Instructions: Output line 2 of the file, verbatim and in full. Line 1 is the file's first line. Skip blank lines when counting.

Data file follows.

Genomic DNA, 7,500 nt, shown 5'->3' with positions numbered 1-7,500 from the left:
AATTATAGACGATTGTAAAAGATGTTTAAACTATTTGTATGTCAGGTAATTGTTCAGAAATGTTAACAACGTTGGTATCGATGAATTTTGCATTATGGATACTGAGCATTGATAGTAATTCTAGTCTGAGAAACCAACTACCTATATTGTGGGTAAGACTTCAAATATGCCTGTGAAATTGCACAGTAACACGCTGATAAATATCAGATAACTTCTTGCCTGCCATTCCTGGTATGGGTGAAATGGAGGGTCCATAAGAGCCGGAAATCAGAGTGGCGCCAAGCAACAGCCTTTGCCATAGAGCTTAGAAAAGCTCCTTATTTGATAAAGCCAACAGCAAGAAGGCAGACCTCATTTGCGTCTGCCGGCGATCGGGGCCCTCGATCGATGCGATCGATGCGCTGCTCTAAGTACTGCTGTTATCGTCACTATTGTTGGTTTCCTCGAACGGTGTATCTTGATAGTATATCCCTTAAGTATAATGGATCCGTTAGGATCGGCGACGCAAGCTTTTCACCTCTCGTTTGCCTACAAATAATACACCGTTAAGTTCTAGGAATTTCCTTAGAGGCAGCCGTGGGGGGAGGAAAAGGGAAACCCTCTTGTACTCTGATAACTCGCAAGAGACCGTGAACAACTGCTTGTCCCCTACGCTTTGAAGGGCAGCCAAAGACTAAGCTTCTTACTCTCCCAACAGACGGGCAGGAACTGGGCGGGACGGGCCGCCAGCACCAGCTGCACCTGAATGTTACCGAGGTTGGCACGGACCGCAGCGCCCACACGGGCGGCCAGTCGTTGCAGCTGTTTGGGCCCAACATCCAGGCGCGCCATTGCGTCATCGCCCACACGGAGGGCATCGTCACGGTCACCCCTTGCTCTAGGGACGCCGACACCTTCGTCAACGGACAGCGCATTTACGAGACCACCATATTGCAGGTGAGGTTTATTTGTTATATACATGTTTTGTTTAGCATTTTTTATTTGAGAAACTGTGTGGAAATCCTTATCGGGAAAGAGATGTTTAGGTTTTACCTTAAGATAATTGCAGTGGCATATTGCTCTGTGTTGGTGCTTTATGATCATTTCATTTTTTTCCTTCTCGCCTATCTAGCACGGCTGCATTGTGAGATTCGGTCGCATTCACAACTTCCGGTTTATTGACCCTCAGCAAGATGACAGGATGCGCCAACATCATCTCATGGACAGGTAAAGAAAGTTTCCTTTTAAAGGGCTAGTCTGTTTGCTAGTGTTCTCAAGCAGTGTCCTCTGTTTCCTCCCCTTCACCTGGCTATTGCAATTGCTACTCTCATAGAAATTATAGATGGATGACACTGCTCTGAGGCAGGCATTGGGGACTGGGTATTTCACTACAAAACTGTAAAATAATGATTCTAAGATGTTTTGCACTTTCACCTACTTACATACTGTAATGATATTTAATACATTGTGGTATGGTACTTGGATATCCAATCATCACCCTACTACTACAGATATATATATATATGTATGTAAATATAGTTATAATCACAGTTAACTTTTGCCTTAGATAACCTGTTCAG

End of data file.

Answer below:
AATTATAGACGATTGTAAAAGATGTTTAAACTATTTGTATGTCAGGTAATTGTTCAGAAATGTTAACAACGTTGGTATCGATGAATTTTGCATTATGGATACTGAGCATTGATAGTAATTCTAGTCTGAGAAACCAACTACCTATATTGTGGGTAAGACTTCAAATATGCCTGTGAAATTGCACAGTAACACGCTGATAAATATCAGATAACTTCTTGCCTGCCATTCCTGGTATGGGTGAAATGGAGGGTCCATAAGAGCCGGAAATCAGAGTGGCGCCAAGCAACAGCCTTTGCCATAGAGCTTAGAAAAGCTCCTTATTTGATAAAGCCAACAGCAAGAAGGCAGACCTCATTTGCGTCTGCCGGCGATCGGGGCCCTCGATCGATGCGATCGATGCGCTGCTCTAAGTACTGCTGTTATCGTCACTATTGTTGGTTTCCTCGAACGGTGTATCTTGATAGTATATCCCTTAAGTATAATGGATCCGTTAGGATCGGCGACGCAAGCTTTTCACCTCTCGTTTGCCTACAAATAATACACCGTTAAGTTCTAGGAATTTCCTTAGAGGCAGCCGTGGGGGGAGGAAAAGGGAAACCCTCTTGTACTCTGATAACTCGCAAGAGACCGTGAACAACTGCTTGTCCCCTACGCTTTGAAGGGCAGCCAAAGACTAAGCTTCTTACTCTCCCAACAGACGGGCAGGAACTGGGCGGGACGGGCCGCCAGCACCAGCTGCACCTGAATGTTACCGAGGTTGGCACGGACCGCAGCGCCCACACGGGCGGCCAGTCGTTGCAGCTGTTTGGGCCCAACATCCAGGCGCGCCATTGCGTCATCGCCCACACGGAGGGCATCGTCACGGTCACCCCTTGCTCTAGGGACGCCGACACCTTCGTCAACGGACAGCGCATTTACGAGACCACCATATTGCAGGTGAGGTTTATTTGTTATATACATGTTTTGTTTAGCATTTTTTATTTGAGAAACTGTGTGGAAATCCTTATCGGGAAAGAGATGTTTAGGTTTTACCTTAAGATAATTGCAGTGGCATATTGCTCTGTGTTGGTGCTTTATGATCATTTCATTTTTTTCCTTCTCGCCTATCTAGCACGGCTGCATTGTGAGATTCGGTCGCATTCACAACTTCCGGTTTATTGACCCTCAGCAAGATGACAGGATGCGCCAACATCATCTCATGGACAGGTAAAGAAAGTTTCCTTTTAAAGGGCTAGTCTGTTTGCTAGTGTTCTCAAGCAGTGTCCTCTGTTTCCTCCCCTTCACCTGGCTATTGCAATTGCTACTCTCATAGAAATTATAGATGGATGACACTGCTCTGAGGCAGGCATTGGGGACTGGGTATTTCACTACAAAACTGTAAAATAATGATTCTAAGATGTTTTGCACTTTCACCTACTTACATACTGTAATGATATTTAATACATTGTGGTATGGTACTTGGATATCCAATCATCACCCTACTACTACAGATATATATATATATGTATGTAAATATAGTTATAATCACAGTTAACTTTTGCCTTAGATAACCTGTTCAG